Companies with the strongest ethical cultures outperform their peers by 40% across areas including customer satisfaction, employee loyalty, innovation, adaptability and growth.
Nearly four in 10 Gen Zs and Millennials say they have rejected work assignments due to ethical concerns, and yet, only 14% of employees say they actually work in organizations that have strong ethical cultures.
It’s essential. Ethics matter.
We are bombarded with such issues as disinformation, unprofessional conduct, conflicts of interest, maintaining data privacy, and the rapid rise of new AI tools. The need for ethical guidelines is more crucial than ever, no matter the profession.
The Foundation of PR Ethics
A bit of history: Ivy Lee, one of the founders of modern public relations, is considered to have written and published the profession’s first code of ethics in 1906. His “Declaration of Principles” explained, “Our plan is frankly, and openly, on behalf of business concerns and public institutions, to supply the press and public of the United States prompt and accurate information…”
Since that time, many public relations and media-related organizations have followed suit, recognizing the importance of providing ethical guidance, and instituting their own codes and principles, including PRSA, The Arthur Page Society, IABC, SBJ, and many others.
Utilizing a Code of Ethics
Many of those codes share similar wording and structures, with variations in terms of focus, priorities and goals. Regardless of the differences, here are some considerations for all professional communicators:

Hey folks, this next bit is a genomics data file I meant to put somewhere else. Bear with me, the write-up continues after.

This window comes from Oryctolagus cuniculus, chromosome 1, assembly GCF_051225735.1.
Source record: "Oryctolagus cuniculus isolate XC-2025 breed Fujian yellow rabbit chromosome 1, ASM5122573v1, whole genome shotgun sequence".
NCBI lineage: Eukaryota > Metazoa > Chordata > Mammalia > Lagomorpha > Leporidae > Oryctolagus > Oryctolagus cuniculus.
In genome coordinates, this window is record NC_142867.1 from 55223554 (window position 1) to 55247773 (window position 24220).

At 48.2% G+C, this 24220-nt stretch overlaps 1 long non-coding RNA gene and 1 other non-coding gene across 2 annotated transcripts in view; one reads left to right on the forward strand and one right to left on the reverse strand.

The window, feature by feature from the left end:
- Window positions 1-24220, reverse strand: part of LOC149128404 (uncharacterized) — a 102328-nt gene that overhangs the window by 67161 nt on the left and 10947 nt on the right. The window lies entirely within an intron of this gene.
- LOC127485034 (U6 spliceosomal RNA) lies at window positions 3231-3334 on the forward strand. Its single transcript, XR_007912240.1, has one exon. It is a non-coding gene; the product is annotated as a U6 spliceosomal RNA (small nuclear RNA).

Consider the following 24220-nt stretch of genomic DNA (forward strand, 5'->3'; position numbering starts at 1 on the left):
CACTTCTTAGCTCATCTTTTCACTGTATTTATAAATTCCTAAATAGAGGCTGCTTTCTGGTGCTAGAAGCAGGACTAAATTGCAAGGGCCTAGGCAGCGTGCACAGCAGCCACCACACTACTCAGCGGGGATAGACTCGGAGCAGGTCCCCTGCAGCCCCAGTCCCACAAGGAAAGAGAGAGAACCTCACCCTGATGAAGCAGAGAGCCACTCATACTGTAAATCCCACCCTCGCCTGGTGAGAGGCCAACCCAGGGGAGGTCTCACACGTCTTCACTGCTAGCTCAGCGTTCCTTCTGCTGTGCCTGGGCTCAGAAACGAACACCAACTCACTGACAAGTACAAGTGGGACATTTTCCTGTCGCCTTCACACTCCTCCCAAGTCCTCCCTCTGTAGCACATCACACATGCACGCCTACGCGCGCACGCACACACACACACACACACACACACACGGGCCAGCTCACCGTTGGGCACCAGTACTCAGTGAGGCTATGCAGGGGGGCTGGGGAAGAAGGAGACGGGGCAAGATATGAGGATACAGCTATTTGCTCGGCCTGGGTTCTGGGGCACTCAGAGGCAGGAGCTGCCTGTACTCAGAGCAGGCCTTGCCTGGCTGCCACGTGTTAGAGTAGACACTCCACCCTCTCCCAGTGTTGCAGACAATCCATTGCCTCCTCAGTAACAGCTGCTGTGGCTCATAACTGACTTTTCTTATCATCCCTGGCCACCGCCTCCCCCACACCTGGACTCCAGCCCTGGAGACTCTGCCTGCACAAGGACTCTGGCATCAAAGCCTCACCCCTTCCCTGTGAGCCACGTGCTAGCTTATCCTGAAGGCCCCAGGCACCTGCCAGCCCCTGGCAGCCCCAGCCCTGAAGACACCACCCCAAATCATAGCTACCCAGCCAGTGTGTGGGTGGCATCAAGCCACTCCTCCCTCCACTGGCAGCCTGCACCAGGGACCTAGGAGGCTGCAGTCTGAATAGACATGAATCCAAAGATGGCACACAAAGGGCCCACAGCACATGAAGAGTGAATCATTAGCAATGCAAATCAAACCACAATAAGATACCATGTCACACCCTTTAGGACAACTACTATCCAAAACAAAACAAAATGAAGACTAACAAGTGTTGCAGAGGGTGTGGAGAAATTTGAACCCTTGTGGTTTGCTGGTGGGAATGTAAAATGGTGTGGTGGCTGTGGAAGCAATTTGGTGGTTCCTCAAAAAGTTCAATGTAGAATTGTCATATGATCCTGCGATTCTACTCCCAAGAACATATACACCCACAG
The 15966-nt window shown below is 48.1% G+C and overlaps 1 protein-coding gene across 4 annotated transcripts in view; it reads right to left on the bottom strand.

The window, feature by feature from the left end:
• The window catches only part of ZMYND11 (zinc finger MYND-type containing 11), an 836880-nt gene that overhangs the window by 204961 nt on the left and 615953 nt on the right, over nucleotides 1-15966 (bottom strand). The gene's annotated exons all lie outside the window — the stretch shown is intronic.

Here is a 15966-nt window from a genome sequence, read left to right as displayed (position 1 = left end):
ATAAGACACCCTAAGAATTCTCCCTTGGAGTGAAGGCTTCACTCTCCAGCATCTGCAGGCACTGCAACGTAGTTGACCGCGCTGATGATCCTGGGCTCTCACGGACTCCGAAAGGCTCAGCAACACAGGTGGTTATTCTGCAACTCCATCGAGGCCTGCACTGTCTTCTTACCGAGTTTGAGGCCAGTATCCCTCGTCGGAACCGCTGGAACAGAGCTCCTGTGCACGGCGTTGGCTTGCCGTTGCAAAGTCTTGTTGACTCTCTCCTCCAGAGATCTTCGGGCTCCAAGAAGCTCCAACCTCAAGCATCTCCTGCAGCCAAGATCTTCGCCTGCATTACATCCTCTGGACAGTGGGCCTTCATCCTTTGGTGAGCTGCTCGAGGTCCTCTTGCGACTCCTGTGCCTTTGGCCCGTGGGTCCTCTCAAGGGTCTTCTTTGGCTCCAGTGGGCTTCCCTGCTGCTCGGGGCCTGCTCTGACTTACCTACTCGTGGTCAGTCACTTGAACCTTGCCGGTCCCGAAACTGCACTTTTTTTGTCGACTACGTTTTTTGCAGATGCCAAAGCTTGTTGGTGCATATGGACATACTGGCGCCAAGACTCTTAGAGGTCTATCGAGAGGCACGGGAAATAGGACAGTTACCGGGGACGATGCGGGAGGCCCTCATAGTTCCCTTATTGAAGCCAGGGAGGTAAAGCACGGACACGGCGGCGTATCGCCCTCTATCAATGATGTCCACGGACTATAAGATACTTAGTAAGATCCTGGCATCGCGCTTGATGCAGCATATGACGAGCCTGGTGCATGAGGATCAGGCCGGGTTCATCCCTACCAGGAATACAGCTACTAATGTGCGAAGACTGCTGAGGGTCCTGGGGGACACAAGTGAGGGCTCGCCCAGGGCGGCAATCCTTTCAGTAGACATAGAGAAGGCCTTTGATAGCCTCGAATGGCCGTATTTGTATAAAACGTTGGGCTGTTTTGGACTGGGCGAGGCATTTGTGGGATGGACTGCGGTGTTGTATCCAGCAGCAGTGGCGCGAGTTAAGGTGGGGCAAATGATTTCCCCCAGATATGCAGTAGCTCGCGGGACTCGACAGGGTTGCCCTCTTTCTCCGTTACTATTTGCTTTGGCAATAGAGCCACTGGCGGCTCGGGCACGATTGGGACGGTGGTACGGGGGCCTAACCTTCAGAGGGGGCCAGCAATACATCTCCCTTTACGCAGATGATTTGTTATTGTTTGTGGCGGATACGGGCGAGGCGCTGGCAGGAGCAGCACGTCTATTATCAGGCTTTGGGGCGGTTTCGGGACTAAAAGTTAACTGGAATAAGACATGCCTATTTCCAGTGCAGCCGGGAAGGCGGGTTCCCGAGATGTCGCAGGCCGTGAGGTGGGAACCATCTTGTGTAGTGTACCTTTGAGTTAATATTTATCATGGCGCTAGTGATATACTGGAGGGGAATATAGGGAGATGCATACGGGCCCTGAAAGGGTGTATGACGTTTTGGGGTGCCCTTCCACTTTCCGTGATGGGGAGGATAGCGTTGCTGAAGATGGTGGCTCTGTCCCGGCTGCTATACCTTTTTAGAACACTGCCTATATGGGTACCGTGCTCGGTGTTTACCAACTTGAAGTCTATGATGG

- Consider context. It’s helpful to understand our colleagues’ and clients’ ethical frameworks as elements of our working relationships. For example, I work with lawyers and engineers every day, and knowing how their codes of ethics apply to situations improves our problem solving capacity and our ethical decision making.
- Define terms. Share your professional and personal code of ethics. It’s important to let clients and coworkers know where you stand before you are faced with a sticky situation. One PRSA member, Gary Bitner of the Bitner Group, recently shared with me that a reference to ethics is included in every contract submitted to prospective clients. By saying "Our work will be carried out according to the Code of Professional Standards of the Public Relations Society of America. A copy of the Code will be produced on request," the company invites an open conversation about ethics in their work.
- Evergreen, but flexible. New issues will continue to surface and require the adaptation and implementation of ethical considerations. Rather than constantly tailor your code to fit a new technology or controversy, try flipping the equation: Create or institute a code that serves as an ethical anchor across virtually any disturbance in the Force (yes, "Star Wars" fan). There certainly may be the need for occasional tweaks, but the underlying principles and precepts remain relevant and reliable.
The throughline for all of these suggestions? As I mentioned above, ethics matter, which happens to be the theme for PRSA’s 2023 Ethics Month. Intended to inspire, educate and motivate, codes of ethics should never be difficult to decipher, but instead should serve as clarion calls for defining and doing the right thing.
Michelle Egan, APR, is the 2023 PRSA Chair and Chief Communications Officer at Alyeska Pipeline Service Company